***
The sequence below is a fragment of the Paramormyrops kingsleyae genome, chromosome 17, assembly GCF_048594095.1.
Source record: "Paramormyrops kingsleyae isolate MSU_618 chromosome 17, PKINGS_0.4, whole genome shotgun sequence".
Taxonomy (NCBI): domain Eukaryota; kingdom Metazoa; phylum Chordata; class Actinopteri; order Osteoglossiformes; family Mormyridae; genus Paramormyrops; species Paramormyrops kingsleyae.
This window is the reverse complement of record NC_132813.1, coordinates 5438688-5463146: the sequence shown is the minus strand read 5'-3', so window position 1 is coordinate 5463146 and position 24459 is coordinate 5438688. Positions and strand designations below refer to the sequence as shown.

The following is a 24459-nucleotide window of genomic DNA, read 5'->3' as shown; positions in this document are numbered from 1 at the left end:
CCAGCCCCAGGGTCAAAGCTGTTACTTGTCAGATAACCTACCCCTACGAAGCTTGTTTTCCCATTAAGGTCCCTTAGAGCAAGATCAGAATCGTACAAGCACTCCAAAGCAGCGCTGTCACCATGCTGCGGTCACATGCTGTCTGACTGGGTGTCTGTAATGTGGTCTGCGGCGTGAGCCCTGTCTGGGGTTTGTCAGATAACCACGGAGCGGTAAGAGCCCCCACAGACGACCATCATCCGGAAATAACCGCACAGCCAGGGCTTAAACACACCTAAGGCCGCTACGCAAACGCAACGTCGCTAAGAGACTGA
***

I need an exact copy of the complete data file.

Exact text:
The sequence below is a fragment of the Paramormyrops kingsleyae genome, chromosome 17, assembly GCF_048594095.1.
Source record: "Paramormyrops kingsleyae isolate MSU_618 chromosome 17, PKINGS_0.4, whole genome shotgun sequence".
Taxonomy (NCBI): domain Eukaryota; kingdom Metazoa; phylum Chordata; class Actinopteri; order Osteoglossiformes; family Mormyridae; genus Paramormyrops; species Paramormyrops kingsleyae.
This window is the reverse complement of record NC_132813.1, coordinates 5438688-5463146: the sequence shown is the minus strand read 5'-3', so window position 1 is coordinate 5463146 and position 24459 is coordinate 5438688. Positions and strand designations below refer to the sequence as shown.

The following is a 24459-nucleotide window of genomic DNA, read 5'->3' as shown; positions in this document are numbered from 1 at the left end:
CCAGCCCCAGGGTCAAAGCTGTTACTTGTCAGATAACCTACCCCTACGAAGCTTGTTTTCCCATTAAGGTCCCTTAGAGCAAGATCAGAATCGTACAAGCACTCCAAAGCAGCGCTGTCACCATGCTGCGGTCACATGCTGTCTGACTGGGTGTCTGTAATGTGGTCTGCGGCGTGAGCCCTGTCTGGGGTTTGTCAGATAACCACGGAGCGGTAAGAGCCCCCACAGACGACCATCATCCGGAAATAACCGCACAGCCAGGGCTTAAACACACCTAAGGCCGCTACGCAAACGCAACGTCGCTAAGAGACTGA